Katherine is a OneVillage team member, daughter, sister, and lover of plants. After watching her sister go through brain cancer at a young age, Katherine has been an advocate for children's cancer awareness. Now, she's excited to help the cancer community with her role at OneVillage!
How was your loved one's cancer diagnosis discovered?
When my younger sister, Ellie, was in first grade, she had a seizure in school. After an initial scan, she was diagnosed with epilepsy. When the seizures and major headaches continued to worsen throughout the month, she went in for additional scans that found a brain tumor had grown rapidly.
After two emergency brain surgeries, Ellie was diagnosed with glioblastoma brain cancer and quickly went into both radiation and chemotherapy treatment.
What is the biggest piece of advice that you have for supporters of newly diagnosed patients?
Give yourself some slack. I struggled a lot with trying to be strong for Ellie and my parents, and to me that meant showing no emotion at all. Not allowing myself to feel those feelings caused more harm than good - you have to take care of yourself before you take care of anyone else.
As a sibling of someone who was sick, especially as a young person, it was difficult to find people I could talk to about all those complicated feelings. It may seem hard at the time, but finding a community of people that can understand will make such a difference in your mental health. At least, it did for me.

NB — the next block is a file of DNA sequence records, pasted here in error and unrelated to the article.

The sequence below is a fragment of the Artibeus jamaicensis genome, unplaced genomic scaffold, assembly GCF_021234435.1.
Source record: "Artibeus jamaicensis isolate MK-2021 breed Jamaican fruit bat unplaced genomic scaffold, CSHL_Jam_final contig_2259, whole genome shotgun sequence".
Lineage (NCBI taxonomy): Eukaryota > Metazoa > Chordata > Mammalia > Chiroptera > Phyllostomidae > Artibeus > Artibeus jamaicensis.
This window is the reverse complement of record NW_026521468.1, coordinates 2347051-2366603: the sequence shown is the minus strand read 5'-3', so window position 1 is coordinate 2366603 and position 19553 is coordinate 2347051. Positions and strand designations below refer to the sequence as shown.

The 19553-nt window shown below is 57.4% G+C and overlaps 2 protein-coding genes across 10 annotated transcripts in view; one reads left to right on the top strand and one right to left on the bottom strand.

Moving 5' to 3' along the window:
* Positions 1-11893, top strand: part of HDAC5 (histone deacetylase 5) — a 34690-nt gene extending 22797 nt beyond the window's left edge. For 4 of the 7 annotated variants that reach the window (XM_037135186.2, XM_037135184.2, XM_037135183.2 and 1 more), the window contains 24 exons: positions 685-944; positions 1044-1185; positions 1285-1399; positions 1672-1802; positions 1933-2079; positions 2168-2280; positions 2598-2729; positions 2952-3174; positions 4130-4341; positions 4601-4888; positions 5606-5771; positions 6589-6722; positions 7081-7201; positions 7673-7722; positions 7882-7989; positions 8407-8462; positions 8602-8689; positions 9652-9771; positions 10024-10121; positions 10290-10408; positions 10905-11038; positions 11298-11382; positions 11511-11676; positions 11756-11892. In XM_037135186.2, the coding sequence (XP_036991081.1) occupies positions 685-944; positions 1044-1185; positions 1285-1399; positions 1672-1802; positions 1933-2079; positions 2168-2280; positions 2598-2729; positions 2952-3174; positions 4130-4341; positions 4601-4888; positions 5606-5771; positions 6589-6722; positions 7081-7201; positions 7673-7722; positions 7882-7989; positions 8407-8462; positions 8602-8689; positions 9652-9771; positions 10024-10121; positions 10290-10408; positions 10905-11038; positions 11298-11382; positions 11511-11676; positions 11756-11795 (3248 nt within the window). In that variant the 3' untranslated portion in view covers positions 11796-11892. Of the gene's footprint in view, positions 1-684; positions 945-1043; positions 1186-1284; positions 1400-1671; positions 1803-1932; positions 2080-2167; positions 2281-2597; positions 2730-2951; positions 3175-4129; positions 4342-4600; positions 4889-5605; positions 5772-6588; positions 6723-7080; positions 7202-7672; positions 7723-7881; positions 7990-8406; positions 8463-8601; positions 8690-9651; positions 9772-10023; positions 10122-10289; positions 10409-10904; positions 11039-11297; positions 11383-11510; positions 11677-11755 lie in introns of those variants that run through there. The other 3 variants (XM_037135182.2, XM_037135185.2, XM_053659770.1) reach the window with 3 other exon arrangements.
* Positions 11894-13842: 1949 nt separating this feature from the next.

What is the most important thing you learned from your cancer experience?
You get to choose what your life is about. For me, spending time with people I love comes before anything else, because I know how quickly they can be taken away.
Find what gives your life meaning and go all in - take the last minute vacation, eat the fifth cookie, buy the person behind you in line a coffee. You're far more likely to regret the things you didn't do than the ones you did.
What was the most difficult aspect of organizing your care/community?
I watched my parents go through incredibly difficult decisions and challenges that I didn't have to understand as a kid. Now, I realize how important it was for them to have our friends and family around us like we did. Without the support of my grandparents, aunts, uncles, friends, and local community, Ellie's year of sickness would have looked very different.
One of the things I admire about the way my parents organized everything was the communication they kept up with our entire network. Everyone felt they were a part of Ellie's story through my dad's updates, and that meant she felt more supported as well. Creating a centralized place for everyone to find updates about her made incoming requests/questions more manageable.
Are there products, services, experiences or physicians that you couldn't live without? Tell us more!
I was lucky enough to be able to find an organization called Ele's Place, a healing center for grieving children and teens in Michigan. I was able to talk to other people my age about an experience many of our peers wouldn't have for many years to come, and that helped me find comfort.
I know that for Ellie, any sense of normalcy amid the doctors appointments, treatments and pain made the day better. She was only sick for little over a year, but that year was packed with mini-vacations, special experiences like swimming with sea turtles or getting our ears pierced, and family bonding at any moment we could grab.
Cancer and treatment can take over life when it's that harsh, but when you can, find onto 'normal' and hang on tight.
Interested in connecting with Katherine?
I want to be there for anyone going through something as difficult as cancer, so please don't hesitate to reach out. I answer emails quite quickly and love to chat over Instagram DMs! Email: firstname.lastname@example.org, Instagram: @kat.murph12
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